Results 11  20
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653
An introduction to kernelbased learning algorithms
 IEEE TRANSACTIONS ON NEURAL NETWORKS
, 2001
"... This paper provides an introduction to support vector machines (SVMs), kernel Fisher discriminant analysis, and ..."
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Cited by 373 (48 self)
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This paper provides an introduction to support vector machines (SVMs), kernel Fisher discriminant analysis, and
A Probabilistic Analysis of the Rocchio Algorithm with TFIDF for Text Categorization
, 1997
"... The Rocchio relevance feedback algorithm is one of the most popular and widely applied learning methods from information retrieval. Here, a probabilistic analysis of this algorithm is presented in a text categorization framework. The analysis gives theoretical insight into the heuristics used in the ..."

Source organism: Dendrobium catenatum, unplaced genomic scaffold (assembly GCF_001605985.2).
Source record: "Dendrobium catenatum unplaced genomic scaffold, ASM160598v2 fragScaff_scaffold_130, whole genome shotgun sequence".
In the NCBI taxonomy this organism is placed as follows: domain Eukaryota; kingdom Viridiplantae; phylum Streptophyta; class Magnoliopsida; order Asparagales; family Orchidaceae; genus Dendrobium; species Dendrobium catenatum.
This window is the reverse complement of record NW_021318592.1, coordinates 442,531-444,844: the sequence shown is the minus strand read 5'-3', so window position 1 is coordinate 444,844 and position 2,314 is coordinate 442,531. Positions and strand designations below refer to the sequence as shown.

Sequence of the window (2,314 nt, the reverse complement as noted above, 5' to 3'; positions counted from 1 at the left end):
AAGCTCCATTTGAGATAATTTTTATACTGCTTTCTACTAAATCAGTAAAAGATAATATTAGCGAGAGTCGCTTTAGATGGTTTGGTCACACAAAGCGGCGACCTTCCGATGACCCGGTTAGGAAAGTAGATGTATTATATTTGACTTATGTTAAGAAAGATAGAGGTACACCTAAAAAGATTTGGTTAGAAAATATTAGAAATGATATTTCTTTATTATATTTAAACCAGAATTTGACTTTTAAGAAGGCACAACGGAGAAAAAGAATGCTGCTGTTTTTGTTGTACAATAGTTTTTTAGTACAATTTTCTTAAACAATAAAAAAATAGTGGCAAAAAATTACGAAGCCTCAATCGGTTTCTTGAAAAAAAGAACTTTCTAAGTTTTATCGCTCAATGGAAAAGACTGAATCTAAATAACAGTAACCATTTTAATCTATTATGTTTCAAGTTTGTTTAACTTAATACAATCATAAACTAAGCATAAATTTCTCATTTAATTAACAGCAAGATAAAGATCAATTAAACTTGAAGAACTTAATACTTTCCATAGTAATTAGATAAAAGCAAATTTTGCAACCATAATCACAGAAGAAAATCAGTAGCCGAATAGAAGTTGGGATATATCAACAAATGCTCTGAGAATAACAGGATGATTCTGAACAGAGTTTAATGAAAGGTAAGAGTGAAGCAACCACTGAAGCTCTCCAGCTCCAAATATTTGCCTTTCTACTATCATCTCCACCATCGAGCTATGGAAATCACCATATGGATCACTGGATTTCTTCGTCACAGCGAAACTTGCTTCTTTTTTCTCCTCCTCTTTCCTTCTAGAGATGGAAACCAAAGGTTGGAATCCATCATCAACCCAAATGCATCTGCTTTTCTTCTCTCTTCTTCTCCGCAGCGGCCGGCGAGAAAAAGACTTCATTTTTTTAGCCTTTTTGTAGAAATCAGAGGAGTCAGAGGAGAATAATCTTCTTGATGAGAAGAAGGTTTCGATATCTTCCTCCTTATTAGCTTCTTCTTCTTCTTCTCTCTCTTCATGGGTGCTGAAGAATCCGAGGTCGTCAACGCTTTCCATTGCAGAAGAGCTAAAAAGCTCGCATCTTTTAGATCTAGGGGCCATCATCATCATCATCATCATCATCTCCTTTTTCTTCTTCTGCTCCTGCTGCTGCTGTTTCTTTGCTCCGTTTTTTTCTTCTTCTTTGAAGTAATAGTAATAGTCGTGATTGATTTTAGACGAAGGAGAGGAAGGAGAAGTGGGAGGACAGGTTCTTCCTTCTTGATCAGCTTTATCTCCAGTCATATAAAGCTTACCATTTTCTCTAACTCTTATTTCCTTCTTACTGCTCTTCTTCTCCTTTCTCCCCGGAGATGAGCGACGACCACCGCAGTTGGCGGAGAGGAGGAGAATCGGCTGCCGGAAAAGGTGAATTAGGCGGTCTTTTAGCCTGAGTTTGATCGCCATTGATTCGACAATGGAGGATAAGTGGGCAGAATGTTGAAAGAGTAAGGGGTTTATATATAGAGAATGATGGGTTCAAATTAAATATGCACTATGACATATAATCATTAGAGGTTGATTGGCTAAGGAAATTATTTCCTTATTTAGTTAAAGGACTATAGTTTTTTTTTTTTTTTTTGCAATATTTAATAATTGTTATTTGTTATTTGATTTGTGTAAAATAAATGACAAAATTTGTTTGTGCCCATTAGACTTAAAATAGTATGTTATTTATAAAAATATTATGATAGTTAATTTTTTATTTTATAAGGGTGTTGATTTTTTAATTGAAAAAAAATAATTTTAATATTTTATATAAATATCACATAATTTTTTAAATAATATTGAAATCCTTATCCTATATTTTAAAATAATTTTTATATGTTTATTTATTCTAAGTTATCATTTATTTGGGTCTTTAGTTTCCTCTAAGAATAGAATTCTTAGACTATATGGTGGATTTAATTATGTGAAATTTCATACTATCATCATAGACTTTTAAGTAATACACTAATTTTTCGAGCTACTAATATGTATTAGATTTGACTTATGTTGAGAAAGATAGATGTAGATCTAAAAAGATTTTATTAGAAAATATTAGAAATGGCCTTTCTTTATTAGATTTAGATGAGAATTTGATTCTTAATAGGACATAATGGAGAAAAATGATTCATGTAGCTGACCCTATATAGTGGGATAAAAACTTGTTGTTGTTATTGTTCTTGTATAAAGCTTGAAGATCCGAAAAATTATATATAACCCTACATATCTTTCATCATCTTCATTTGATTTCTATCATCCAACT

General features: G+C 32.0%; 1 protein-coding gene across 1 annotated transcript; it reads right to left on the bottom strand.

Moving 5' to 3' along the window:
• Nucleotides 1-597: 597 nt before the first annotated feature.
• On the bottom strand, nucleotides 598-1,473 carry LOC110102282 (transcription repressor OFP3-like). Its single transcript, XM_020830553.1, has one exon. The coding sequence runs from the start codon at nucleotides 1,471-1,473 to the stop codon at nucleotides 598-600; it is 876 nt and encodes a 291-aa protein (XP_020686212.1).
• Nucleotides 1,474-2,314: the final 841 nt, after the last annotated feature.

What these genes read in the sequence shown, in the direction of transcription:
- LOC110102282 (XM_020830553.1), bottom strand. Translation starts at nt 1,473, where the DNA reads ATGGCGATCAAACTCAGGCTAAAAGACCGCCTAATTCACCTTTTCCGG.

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Cited by 339 (1 self)
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The Rocchio relevance feedback algorithm is one of the most popular and widely applied learning methods from information retrieval. Here, a probabilistic analysis of this algorithm is presented in a text categorization framework. The analysis gives theoretical insight into the heuristics used in the Rocchio algorithm, particularly the word weighting scheme and the similarity metric. It also suggests improvements which lead to a probabilistic variant of the Rocchio classifier. The Rocchio classifier, its probabilistic variant, and a naive Bayes classifier are compared on six text categorization tasks. The results show that the probabilistic algorithms are preferable to the heuristic Rocchio classifier not only because they are more wellfounded, but also because they achieve better performance.